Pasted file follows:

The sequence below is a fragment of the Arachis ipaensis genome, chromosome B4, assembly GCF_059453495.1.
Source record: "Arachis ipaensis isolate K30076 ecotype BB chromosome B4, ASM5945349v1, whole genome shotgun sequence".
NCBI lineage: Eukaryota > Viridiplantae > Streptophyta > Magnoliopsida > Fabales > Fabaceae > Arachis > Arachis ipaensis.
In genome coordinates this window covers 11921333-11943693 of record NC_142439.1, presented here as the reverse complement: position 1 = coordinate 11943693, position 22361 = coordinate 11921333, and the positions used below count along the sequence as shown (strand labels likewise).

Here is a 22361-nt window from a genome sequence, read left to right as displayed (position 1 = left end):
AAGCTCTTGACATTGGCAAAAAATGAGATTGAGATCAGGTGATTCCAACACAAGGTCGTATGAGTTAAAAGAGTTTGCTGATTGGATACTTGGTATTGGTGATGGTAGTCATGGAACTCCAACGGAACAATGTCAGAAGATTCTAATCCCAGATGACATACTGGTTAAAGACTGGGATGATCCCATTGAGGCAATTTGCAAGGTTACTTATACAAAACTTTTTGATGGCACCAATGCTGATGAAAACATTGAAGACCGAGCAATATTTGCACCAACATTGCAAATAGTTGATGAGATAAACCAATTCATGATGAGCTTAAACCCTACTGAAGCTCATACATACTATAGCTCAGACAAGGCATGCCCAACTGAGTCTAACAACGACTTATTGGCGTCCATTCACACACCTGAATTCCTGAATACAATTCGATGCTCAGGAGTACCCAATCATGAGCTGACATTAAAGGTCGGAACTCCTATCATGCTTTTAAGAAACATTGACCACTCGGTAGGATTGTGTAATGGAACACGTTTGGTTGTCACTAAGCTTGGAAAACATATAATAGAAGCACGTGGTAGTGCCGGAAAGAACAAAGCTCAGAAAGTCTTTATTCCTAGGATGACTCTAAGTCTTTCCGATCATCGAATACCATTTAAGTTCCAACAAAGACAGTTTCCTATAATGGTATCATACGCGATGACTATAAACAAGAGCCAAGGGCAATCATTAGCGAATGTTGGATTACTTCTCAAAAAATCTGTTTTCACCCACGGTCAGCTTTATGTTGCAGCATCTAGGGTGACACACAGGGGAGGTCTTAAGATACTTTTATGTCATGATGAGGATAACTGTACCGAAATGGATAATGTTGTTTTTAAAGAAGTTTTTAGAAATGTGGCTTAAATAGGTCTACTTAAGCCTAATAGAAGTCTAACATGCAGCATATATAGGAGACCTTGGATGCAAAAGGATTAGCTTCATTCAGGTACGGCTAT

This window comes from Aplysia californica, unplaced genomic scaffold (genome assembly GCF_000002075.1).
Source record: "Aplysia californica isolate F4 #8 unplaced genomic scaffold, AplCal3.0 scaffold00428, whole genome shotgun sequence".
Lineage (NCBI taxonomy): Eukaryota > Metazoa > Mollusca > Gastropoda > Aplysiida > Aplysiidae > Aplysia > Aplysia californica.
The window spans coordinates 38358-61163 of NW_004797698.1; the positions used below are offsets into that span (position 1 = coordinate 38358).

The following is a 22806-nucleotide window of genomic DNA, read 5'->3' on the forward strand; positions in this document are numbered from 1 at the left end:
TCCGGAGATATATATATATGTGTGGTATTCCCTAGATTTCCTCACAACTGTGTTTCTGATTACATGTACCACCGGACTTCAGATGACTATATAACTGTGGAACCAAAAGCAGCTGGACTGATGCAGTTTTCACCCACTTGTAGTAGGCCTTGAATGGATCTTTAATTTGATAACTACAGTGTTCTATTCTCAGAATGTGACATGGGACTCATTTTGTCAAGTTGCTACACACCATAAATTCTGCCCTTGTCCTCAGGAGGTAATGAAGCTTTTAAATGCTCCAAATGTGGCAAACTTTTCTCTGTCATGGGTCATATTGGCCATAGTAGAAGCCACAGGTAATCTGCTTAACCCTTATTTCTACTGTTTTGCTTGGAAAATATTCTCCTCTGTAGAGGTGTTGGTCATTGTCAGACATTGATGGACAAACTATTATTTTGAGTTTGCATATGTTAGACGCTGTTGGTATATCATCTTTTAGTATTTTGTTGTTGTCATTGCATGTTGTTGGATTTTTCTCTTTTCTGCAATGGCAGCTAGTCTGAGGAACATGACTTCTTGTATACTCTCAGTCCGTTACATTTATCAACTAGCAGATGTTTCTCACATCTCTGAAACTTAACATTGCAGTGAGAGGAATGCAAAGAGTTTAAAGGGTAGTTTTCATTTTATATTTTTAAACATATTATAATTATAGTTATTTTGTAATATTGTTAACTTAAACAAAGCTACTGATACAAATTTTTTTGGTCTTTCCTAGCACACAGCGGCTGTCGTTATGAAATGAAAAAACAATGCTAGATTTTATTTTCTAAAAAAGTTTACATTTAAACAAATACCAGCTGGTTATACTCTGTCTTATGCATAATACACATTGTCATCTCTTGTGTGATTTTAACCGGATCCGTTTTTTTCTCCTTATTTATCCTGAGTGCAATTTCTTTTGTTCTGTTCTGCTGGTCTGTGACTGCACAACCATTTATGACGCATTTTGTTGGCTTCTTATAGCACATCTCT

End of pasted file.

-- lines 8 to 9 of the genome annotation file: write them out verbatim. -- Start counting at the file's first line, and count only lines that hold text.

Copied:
Source record: "Aplysia californica isolate F4 #8 unplaced genomic scaffold, AplCal3.0 scaffold00428, whole genome shotgun sequence".
Lineage (NCBI taxonomy): Eukaryota > Metazoa > Mollusca > Gastropoda > Aplysiida > Aplysiidae > Aplysia > Aplysia californica.